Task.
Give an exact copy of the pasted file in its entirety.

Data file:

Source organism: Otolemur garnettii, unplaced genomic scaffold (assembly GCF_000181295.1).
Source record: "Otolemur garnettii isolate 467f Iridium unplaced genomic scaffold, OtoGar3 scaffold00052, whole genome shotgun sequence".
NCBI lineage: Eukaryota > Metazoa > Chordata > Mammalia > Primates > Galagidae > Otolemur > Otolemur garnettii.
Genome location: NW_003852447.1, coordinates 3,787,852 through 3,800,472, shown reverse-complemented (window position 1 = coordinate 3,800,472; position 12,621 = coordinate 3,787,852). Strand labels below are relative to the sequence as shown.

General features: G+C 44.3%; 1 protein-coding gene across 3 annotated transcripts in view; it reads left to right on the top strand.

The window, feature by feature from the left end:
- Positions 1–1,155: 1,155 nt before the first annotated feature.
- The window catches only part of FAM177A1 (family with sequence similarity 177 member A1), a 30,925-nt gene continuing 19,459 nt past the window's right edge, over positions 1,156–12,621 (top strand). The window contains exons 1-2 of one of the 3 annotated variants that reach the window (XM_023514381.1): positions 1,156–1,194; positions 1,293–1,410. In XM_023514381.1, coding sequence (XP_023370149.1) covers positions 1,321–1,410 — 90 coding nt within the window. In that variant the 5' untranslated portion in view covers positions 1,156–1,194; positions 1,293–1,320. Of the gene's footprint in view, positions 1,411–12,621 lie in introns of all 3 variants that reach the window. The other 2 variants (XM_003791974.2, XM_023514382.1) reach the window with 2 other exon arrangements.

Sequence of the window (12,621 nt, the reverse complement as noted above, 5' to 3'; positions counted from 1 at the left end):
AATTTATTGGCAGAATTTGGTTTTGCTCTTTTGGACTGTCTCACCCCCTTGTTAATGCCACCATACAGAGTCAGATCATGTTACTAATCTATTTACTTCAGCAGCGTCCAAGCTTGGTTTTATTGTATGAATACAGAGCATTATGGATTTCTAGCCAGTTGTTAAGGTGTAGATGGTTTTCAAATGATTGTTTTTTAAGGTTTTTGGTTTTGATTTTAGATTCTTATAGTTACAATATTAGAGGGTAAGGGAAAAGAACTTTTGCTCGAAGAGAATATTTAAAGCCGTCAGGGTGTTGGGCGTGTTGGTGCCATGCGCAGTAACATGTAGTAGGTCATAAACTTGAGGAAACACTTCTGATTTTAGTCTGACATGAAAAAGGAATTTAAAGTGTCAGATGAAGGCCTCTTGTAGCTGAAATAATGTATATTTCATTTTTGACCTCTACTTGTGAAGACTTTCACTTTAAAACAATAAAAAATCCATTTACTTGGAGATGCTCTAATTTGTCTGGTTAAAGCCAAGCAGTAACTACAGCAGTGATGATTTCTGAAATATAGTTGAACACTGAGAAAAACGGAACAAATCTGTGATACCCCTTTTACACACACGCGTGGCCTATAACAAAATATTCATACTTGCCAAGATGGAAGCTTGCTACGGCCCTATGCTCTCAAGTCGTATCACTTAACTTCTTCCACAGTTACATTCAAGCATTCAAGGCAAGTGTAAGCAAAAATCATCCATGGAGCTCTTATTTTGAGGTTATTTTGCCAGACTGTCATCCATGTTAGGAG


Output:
Source organism: Otolemur garnettii, unplaced genomic scaffold (assembly GCF_000181295.1).
Source record: "Otolemur garnettii isolate 467f Iridium unplaced genomic scaffold, OtoGar3 scaffold00052, whole genome shotgun sequence".
NCBI lineage: Eukaryota > Metazoa > Chordata > Mammalia > Primates > Galagidae > Otolemur > Otolemur garnettii.
Genome location: NW_003852447.1, coordinates 3,787,852 through 3,800,472, shown reverse-complemented (window position 1 = coordinate 3,800,472; position 12,621 = coordinate 3,787,852). Strand labels below are relative to the sequence as shown.

General features: G+C 44.3%; 1 protein-coding gene across 3 annotated transcripts in view; it reads left to right on the top strand.

The window, feature by feature from the left end:
- Positions 1–1,155: 1,155 nt before the first annotated feature.
- The window catches only part of FAM177A1 (family with sequence similarity 177 member A1), a 30,925-nt gene continuing 19,459 nt past the window's right edge, over positions 1,156–12,621 (top strand). The window contains exons 1-2 of one of the 3 annotated variants that reach the window (XM_023514381.1): positions 1,156–1,194; positions 1,293–1,410. In XM_023514381.1, coding sequence (XP_023370149.1) covers positions 1,321–1,410 — 90 coding nt within the window. In that variant the 5' untranslated portion in view covers positions 1,156–1,194; positions 1,293–1,320. Of the gene's footprint in view, positions 1,411–12,621 lie in introns of all 3 variants that reach the window. The other 2 variants (XM_003791974.2, XM_023514382.1) reach the window with 2 other exon arrangements.

Sequence of the window (12,621 nt, the reverse complement as noted above, 5' to 3'; positions counted from 1 at the left end):
AATTTATTGGCAGAATTTGGTTTTGCTCTTTTGGACTGTCTCACCCCCTTGTTAATGCCACCATACAGAGTCAGATCATGTTACTAATCTATTTACTTCAGCAGCGTCCAAGCTTGGTTTTATTGTATGAATACAGAGCATTATGGATTTCTAGCCAGTTGTTAAGGTGTAGATGGTTTTCAAATGATTGTTTTTTAAGGTTTTTGGTTTTGATTTTAGATTCTTATAGTTACAATATTAGAGGGTAAGGGAAAAGAACTTTTGCTCGAAGAGAATATTTAAAGCCGTCAGGGTGTTGGGCGTGTTGGTGCCATGCGCAGTAACATGTAGTAGGTCATAAACTTGAGGAAACACTTCTGATTTTAGTCTGACATGAAAAAGGAATTTAAAGTGTCAGATGAAGGCCTCTTGTAGCTGAAATAATGTATATTTCATTTTTGACCTCTACTTGTGAAGACTTTCACTTTAAAACAATAAAAAATCCATTTACTTGGAGATGCTCTAATTTGTCTGGTTAAAGCCAAGCAGTAACTACAGCAGTGATGATTTCTGAAATATAGTTGAACACTGAGAAAAACGGAACAAATCTGTGATACCCCTTTTACACACACGCGTGGCCTATAACAAAATATTCATACTTGCCAAGATGGAAGCTTGCTACGGCCCTATGCTCTCAAGTCGTATCACTTAACTTCTTCCACAGTTACATTCAAGCATTCAAGGCAAGTGTAAGCAAAAATCATCCATGGAGCTCTTATTTTGAGGTTATTTTGCCAGACTGTCATCCATGTTAGGAG